The Department Mineral Resources has rejected a call by the National House of Traditional Leaders to have an independent body to take over for the granting of prospecting and mining rights. The traditional leaders made a submission to the Portfolio Committee on Mineral Resources regarding the amendments to the Mineral Petroleum Resources Development Bill on Wednesday.
Currently the Minister has the right to grant or reject a mining license application. Some mine-hosting communities and community organisations have charged, however, that decisions are influenced by a political and business elite determined to profit from new and renewed mining projects.
Parliament adopted the MPRDA amendment last year, but it was sent back to parliament by President Jacob Zuma after objections from civil society groups. One of the reasons given by the presidency was inadequate consultation.
Inkosi Sipho Mahlangu, deputy chairperson of the National House of Traditional Leaders, said the Mineral and Mining Development Council would avoid the conflicts that have been witnessed before.
“The Bill should make provision for the establishment of such a body, which should be called the Minerals and Mining Development Council, in order to eliminate any future conflict of interest that may arise concerning those who are vested with powers to make such decisions” said Inkosi Mahlangu.
The Department of Mineral Resources, in a submission responding to the proposals made by traditional leaders, rejected the idea of an independent structure which would take over the responsibilities of the Minister, Regional Managers, RMDC and the Ministerial Advisory Council. The department said the Constitution of South Africa provides for mining as national competence. Section 3 of the MPRDA enunciates this Constitutional prerogative, enjoining the national Minister of Mineral Resources to act on behalf of the State to administer the development of mineral and upstream petroleum resources.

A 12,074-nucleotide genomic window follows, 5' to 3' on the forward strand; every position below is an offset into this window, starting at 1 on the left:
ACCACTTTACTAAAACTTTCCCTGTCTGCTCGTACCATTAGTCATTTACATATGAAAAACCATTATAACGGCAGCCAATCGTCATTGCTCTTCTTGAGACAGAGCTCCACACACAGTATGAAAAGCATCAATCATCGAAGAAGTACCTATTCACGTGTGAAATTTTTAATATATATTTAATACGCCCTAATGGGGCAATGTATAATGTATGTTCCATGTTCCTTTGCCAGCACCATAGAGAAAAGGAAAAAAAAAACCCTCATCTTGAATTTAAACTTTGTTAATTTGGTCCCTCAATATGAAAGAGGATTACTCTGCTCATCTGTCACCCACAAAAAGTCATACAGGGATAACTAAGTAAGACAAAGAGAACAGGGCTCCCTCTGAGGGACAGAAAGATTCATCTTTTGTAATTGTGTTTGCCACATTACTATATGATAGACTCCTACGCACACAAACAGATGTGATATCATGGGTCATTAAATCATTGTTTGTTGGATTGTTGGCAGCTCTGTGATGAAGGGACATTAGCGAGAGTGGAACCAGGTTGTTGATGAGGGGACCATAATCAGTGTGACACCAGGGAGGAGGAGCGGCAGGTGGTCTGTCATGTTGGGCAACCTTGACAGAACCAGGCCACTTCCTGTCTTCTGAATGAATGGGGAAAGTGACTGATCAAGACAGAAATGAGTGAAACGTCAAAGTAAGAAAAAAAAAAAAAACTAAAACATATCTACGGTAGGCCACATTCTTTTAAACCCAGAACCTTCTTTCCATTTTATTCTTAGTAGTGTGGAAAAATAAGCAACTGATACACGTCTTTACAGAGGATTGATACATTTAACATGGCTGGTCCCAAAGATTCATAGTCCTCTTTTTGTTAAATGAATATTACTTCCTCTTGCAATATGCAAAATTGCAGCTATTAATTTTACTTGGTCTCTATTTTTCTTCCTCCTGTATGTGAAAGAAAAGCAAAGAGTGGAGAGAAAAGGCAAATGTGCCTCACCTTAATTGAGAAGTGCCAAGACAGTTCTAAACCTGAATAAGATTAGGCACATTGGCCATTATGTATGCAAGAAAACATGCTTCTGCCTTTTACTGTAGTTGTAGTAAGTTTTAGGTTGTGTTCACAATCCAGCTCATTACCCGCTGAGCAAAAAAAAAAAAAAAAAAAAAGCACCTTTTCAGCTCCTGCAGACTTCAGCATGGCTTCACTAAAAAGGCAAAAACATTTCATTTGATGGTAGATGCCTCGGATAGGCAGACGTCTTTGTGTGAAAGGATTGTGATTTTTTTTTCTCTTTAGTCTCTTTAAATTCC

The House of Traditional Leaders said the Minerals and Mining Development Council should be a national body with regional structures in all provinces and should be appointed by the Portfolio Committee. Traditional leaders expressed their discontent with the State Law Advisor for telling the state not to refer the MPRD Bill to the house.
“The National House of Traditional Leaders views as a serious drawback the alleged opinion by the State Law Advisor (that the Bill) should not be referred to the National House of Traditional Leaders in terms of section 18 of the Traditional Leadership and Governance Framework Act, 2003, as it contains no provisions pertaining to customary law or customs of traditional communities” said Inkosi Mahlangu.
Traditional leaders further want employment opportunities be given to communities hosting mining. They proposed the Bill should also be rephrased to drop any reference to labour sending areas and replace it with preferential employment opportunities. The leaders cited labour sending areas as an apartheid system of sourcing labour and said it should be discontinued.
It will be up to the portfolio committee, which is scheduled to meet again soon, to decide whether to recommend adoption of the NHTL proposals in the revised MPRDA.